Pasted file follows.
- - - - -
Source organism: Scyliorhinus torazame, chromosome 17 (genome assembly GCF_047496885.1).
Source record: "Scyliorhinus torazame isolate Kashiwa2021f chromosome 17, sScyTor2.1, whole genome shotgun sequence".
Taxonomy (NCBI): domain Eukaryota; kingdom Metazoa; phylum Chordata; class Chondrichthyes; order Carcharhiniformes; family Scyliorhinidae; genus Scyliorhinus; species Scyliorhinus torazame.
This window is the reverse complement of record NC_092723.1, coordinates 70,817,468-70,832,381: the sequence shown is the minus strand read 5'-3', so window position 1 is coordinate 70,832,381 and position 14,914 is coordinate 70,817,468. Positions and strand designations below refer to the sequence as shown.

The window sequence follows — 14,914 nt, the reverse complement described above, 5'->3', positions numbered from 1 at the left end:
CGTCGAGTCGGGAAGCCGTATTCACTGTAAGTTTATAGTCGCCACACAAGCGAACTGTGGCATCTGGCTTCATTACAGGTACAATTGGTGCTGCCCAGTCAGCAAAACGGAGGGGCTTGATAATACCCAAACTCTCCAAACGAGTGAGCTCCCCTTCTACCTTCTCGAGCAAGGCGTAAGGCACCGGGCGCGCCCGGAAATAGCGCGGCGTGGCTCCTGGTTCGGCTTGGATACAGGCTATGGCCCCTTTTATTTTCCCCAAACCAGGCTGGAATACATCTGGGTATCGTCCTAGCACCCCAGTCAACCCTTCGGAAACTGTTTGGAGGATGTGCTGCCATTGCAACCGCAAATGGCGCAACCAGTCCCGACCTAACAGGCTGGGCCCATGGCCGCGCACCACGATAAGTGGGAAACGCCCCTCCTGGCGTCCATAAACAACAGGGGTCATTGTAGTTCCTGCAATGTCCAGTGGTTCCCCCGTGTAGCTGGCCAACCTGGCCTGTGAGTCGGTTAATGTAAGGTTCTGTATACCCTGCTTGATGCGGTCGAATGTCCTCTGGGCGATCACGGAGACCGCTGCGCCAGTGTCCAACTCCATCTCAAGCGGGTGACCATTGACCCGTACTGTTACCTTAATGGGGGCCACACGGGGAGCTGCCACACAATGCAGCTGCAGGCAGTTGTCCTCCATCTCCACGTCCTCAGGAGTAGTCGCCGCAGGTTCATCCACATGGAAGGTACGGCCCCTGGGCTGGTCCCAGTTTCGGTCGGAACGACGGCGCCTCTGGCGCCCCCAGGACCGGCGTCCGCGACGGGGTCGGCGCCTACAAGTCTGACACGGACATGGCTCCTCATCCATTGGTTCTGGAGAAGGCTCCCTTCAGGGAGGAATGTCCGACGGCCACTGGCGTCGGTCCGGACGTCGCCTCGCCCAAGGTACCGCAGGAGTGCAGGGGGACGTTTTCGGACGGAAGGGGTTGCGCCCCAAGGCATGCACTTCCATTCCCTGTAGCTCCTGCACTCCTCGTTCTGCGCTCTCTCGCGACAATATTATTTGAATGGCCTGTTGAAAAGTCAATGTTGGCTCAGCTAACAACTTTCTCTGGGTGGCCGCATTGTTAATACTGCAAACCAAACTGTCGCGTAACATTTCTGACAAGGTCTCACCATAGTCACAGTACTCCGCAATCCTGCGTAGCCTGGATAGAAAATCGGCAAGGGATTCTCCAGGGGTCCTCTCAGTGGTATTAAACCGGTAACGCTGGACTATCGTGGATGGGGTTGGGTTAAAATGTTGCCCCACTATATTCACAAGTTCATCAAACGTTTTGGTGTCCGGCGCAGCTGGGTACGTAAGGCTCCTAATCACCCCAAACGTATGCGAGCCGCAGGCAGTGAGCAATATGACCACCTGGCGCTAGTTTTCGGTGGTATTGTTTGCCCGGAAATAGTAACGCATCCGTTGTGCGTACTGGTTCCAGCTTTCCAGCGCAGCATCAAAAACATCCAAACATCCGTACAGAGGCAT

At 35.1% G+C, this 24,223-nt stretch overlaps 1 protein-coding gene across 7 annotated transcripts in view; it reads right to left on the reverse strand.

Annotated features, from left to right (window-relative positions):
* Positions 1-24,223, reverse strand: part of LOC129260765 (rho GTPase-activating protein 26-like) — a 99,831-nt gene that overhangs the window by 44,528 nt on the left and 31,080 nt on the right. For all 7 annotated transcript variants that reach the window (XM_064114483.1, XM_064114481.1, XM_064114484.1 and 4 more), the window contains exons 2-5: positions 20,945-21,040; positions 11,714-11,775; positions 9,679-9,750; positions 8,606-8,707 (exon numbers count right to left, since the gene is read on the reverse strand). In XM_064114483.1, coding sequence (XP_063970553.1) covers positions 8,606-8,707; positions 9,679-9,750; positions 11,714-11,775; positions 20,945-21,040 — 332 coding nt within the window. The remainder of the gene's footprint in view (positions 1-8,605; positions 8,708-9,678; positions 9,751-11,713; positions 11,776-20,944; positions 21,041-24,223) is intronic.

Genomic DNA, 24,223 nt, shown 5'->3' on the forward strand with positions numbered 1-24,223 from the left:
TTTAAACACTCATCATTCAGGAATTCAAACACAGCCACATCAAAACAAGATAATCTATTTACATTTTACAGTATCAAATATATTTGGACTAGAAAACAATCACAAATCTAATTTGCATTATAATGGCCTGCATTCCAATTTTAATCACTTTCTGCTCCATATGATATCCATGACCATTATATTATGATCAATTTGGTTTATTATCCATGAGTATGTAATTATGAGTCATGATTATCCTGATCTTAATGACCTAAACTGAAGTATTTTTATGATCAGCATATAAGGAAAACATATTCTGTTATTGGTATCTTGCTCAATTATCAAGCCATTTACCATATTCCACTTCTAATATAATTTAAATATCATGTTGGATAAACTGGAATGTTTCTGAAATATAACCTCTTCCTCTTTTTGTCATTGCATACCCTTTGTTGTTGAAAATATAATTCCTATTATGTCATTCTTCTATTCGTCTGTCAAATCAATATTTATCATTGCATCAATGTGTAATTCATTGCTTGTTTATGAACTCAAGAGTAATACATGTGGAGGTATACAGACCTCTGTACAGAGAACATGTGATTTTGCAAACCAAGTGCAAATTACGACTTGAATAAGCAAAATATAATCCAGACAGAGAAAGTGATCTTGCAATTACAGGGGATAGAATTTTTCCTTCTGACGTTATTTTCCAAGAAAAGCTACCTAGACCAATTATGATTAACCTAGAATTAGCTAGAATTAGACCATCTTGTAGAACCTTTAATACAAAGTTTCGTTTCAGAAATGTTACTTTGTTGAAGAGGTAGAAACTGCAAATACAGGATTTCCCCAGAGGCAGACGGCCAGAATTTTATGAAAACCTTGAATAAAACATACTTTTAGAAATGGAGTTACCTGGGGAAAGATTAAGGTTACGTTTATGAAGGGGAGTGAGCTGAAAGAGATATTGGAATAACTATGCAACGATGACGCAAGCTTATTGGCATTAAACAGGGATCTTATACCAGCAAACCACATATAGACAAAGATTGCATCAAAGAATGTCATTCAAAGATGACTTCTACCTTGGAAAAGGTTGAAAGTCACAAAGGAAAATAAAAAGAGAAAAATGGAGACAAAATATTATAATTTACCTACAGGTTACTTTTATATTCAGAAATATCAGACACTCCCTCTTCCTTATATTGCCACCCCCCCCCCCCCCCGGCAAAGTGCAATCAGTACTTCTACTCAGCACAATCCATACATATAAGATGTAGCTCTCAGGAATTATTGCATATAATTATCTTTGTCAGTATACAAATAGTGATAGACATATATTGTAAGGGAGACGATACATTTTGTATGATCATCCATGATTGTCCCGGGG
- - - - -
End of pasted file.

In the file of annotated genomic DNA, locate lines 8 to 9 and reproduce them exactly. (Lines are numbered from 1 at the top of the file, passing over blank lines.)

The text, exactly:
Annotated features, from left to right (window-relative positions):
* Positions 1-24,223, reverse strand: part of LOC129260765 (rho GTPase-activating protein 26-like) — a 99,831-nt gene that overhangs the window by 44,528 nt on the left and 31,080 nt on the right. For all 7 annotated transcript variants that reach the window (XM_064114483.1, XM_064114481.1, XM_064114484.1 and 4 more), the window contains exons 2-5: positions 20,945-21,040; positions 11,714-11,775; positions 9,679-9,750; positions 8,606-8,707 (exon numbers count right to left, since the gene is read on the reverse strand). In XM_064114483.1, coding sequence (XP_063970553.1) covers positions 8,606-8,707; positions 9,679-9,750; positions 11,714-11,775; positions 20,945-21,040 — 332 coding nt within the window. The remainder of the gene's footprint in view (positions 1-8,605; positions 8,708-9,678; positions 9,751-11,713; positions 11,776-20,944; positions 21,041-24,223) is intronic.